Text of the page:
• give appropriate feedback to students to support their progress
    • give positive praise and encouragement to students
  2. To enable students to:
  • develop skills, consolidate knowledge and understanding and improve their organisation as a learner
  • develop the confidence that they have understood the work they are doing in class and to know if there is an issue that they need to resolve
  • benchmark their performance against their targets

KS3 - How are judgements made?

Departments have identified the knowledge, skills and aptitudes needed in their subject for a student to be ‘meeting’ Finchley Catholic High School expectations by the end of Key Stage 3.

From this, departments have identified the knowledge, skills and aptitudes needed in their subject for a student to be:

  • ‘exceeding’ Finchley Catholic High School expectations by the end of each year
  • ‘developing’ towards meeting Finchley Catholic High School expectations by the end of each year
  • at ‘foundation’ level in terms of Finchley Catholic High School expectations by the end of each year

Assessments which are set for the whole cohort will be graded according to this criteria and targets set which will support students to make further progress.

KS4 / KS5 - How are judgements made?

Predicted Grades

A predicted grade is a grade that the teacher believes an individual student will achieve in the final GCSE or ALEVEL examinations, given the assessment evidence they currently hold on that student.

At an earlier stage of the course, the student may not yet be working at the level of the prediction, but as the student moves closer to the final exam period, the gap between the grade the student is working at and their prediction will narrow. The teacher will use their judgement of what students producing similar work with similar learning habits have typically achieved in previous years when making their judgement. However, this performance needs to be sustained over time if this grade is to become a reality and therefore should not be considered a definite minimum outcome.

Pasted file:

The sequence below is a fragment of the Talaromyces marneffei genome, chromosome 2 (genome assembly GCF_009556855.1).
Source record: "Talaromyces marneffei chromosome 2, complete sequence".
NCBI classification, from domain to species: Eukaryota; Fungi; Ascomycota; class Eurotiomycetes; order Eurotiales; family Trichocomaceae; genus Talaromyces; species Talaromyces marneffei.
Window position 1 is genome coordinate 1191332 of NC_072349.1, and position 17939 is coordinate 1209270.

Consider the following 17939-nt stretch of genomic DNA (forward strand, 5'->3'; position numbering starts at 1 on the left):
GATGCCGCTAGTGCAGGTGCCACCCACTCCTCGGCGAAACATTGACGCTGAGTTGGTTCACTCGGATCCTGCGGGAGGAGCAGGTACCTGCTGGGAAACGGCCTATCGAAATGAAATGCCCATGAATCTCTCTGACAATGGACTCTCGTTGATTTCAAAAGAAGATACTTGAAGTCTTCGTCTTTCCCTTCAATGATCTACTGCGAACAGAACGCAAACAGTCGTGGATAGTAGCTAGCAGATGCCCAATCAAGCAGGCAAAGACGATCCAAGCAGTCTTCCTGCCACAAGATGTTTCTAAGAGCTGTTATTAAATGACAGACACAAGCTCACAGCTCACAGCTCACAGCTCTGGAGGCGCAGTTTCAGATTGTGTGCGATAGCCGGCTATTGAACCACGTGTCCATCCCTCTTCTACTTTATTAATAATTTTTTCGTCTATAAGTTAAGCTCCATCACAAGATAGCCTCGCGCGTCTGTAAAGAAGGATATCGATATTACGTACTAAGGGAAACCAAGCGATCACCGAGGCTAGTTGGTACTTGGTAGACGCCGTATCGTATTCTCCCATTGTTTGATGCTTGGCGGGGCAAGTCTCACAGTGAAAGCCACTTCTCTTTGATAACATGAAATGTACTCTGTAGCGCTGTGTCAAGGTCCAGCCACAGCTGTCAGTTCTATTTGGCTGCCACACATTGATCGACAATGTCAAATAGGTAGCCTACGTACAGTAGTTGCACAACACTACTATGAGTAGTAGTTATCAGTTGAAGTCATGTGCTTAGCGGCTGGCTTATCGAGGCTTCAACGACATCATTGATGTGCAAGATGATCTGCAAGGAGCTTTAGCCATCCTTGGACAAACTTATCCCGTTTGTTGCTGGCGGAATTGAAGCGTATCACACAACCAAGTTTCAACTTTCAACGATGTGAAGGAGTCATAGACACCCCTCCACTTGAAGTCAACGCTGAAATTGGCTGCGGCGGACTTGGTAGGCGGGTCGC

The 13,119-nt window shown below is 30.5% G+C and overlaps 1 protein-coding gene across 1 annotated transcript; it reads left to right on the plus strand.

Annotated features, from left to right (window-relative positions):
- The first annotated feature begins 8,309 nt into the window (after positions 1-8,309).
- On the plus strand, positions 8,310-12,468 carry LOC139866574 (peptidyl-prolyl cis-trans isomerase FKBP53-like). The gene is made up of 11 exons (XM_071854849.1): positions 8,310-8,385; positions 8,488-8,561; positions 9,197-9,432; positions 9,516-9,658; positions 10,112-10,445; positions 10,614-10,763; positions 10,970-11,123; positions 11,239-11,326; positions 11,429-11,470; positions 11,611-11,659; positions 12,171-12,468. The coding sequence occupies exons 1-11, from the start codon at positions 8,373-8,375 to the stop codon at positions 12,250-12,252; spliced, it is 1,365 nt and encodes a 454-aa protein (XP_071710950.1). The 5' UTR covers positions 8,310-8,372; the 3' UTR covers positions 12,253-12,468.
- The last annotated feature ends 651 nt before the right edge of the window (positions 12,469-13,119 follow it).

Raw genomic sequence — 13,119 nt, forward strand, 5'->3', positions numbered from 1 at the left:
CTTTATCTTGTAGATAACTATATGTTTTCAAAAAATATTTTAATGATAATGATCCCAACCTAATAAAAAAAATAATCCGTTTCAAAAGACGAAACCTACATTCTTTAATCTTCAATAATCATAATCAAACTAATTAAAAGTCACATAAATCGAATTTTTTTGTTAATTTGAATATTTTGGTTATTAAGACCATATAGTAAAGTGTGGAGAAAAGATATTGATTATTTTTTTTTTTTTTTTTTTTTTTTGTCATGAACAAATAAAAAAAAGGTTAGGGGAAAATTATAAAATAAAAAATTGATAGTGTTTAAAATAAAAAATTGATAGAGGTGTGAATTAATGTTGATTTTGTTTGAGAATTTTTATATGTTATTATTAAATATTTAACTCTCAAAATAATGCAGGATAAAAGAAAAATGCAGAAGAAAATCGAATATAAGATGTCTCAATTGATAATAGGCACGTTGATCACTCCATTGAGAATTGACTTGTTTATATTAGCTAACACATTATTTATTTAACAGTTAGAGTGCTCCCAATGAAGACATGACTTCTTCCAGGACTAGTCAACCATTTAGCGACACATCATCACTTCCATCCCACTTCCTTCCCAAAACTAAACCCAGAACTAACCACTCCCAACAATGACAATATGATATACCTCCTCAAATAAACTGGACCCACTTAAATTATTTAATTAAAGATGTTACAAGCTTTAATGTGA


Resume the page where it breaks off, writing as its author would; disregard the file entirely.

Fine Grades

Predicted grades will be ‘fine graded’ which means that each subjects will have a letter attached indicating how securely a student falls into that particular grade band; for example, a Grade 5A will indicate a strong Grade 5, with the potential to move up to Grade 6, a Grade 5B will indicate a solid Grade 5 and a Grade 5C is just within the Grade 5 grade band, so there is a risk that it will fall into the lower grade band.

Behaviour for Learning

Our Behaviour for Learning (BfL) continuum is a learning concept that aims to support students with establishing positive relationships between self, others and the curriculum. When these three elements are promoted and nurtured in unison in a classroom, a culture of positive learning behaviour is embraced. 

At data reports this grade is awarded for work done ‘in class ‘and ‘out of class’.